Until Sept. 11, 2001, the most momentous air disaster in recent years had been the fiery crash of the Air France Concorde in the summer of 2000 that killed 113 people. That catastrophe--and the accompanying revelations of the plane's fragility and susceptibility to mishaps--gave the aircraft the ugly title of the most dangerous plane in the sky. The Concorde's French and British developers, however, were determined to bring the plane back and, two months ago, were prepared to do just that. Then came Sept. 11.
Transatlantic commercial air traffic has since plummeted, and both British Airways and Air France have been forced to cut routes. But the Concorde is still scheduled to make its return to New York City's John F. Kennedy Airport this week, and British Prime Minister Tony Blair was expected to fly a chartered Concorde to Washington on Nov. 7 for meetings with President Bush--the plane's small but high-profile contribution to the wartime alliance.
Is the plane really ready to fly? British Airways and Air France are appalled at the statistic bandied about to show how dangerous the Concorde is: a "hull loss" rating (that is, of a completely totaled plane) of 11.64 per 1 million flights--compared with the average of 0.84 for the Boeing 737. A statistical fluke, they say, because there are so few Concordes, and they fly so rarely. Otherwise, they argue, the Concorde has an outstanding safety record.
Meanwhile, there are still serious questions about the crash. The preliminary conclusion by French investigators is well known: during takeoff, a 16-in. metal strip on the runway slashed one of the Concorde's tires, sending a 10-lb. piece of rubber into the underside of the wing and causing a fuel tank to rupture. Something yet undetermined ignited a fire that engulfed the No. 2 engine. There was also a problem with the No. 1 engine: it could not provide thrust. Given those problems, the pilots lost control of the plane after only one minute in the air.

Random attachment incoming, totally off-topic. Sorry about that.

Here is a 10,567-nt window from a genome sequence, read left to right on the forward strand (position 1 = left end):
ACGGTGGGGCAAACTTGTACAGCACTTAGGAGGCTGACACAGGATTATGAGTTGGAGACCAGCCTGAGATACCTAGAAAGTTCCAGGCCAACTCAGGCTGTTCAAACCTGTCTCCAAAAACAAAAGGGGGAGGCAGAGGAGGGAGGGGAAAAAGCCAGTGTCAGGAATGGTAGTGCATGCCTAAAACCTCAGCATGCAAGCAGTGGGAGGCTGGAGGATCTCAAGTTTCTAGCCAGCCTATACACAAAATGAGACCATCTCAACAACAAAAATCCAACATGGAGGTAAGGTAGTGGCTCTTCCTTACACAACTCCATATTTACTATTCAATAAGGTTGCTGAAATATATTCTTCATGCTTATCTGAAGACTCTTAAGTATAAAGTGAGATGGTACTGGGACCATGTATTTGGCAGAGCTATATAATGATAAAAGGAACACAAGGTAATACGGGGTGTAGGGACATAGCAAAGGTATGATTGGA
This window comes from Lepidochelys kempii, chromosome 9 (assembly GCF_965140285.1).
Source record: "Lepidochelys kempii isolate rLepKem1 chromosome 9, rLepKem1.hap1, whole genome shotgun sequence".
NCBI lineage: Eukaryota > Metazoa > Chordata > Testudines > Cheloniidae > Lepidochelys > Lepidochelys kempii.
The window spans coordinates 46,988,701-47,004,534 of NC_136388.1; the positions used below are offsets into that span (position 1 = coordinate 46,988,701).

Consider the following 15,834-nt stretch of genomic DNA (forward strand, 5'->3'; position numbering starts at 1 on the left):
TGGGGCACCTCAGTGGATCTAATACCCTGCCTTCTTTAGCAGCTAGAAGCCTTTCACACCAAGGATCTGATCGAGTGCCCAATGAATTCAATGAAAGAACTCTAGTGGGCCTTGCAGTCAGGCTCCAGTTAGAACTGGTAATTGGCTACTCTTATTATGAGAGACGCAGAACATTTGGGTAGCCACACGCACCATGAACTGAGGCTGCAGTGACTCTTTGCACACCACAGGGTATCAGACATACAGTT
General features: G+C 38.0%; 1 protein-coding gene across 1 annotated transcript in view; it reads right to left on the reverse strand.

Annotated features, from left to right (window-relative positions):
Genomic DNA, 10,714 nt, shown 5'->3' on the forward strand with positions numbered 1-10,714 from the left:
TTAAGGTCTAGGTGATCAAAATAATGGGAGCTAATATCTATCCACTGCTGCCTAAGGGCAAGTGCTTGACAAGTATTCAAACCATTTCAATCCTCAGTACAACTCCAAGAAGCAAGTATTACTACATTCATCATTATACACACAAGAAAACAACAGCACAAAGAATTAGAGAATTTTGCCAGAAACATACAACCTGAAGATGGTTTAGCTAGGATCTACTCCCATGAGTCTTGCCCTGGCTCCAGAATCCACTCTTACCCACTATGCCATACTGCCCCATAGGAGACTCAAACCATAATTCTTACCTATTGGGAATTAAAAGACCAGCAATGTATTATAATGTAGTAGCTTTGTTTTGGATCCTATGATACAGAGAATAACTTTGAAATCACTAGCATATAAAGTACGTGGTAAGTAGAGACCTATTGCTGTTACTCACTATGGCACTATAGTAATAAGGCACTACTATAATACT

But aviation sources in Britain and France as well as published reports (including a major investigative piece in the London Observer) argue that the crash was a much more complex series of events. First, a 5-in. long "spacer," a metal part that helps keep in alignment the four wheels on one of the Concorde's landing gear, was left off the Air France plane. This mistake very likely hindered the speed of the plane as it rolled down the runway and caused it to veer severely to its left, striking a runway light. Critics argue that debris from this light disrupted engine No. 1, causing it to lose thrust.
The plane was also slightly overweight, its center of gravity too far toward the back. Not a major problem on typical jetliners, it is critical to the Concorde because its design and power make it particularly vulnerable on takeoff. If the sensitive balance was off, British Air pilots would call the mechanic to the cockpit for severe reprimands. The weight distribution had to be correct; otherwise even the wind could pose a danger. In Paris on July 25, 2000, the wind had shifted to come from behind the aircraft: a basic rule for all pilots is that planes should take off into the wind. The Air France Concorde headed down the runway with an eight-knot tailwind. French investigators say these conditions were not material to the cause of the accident.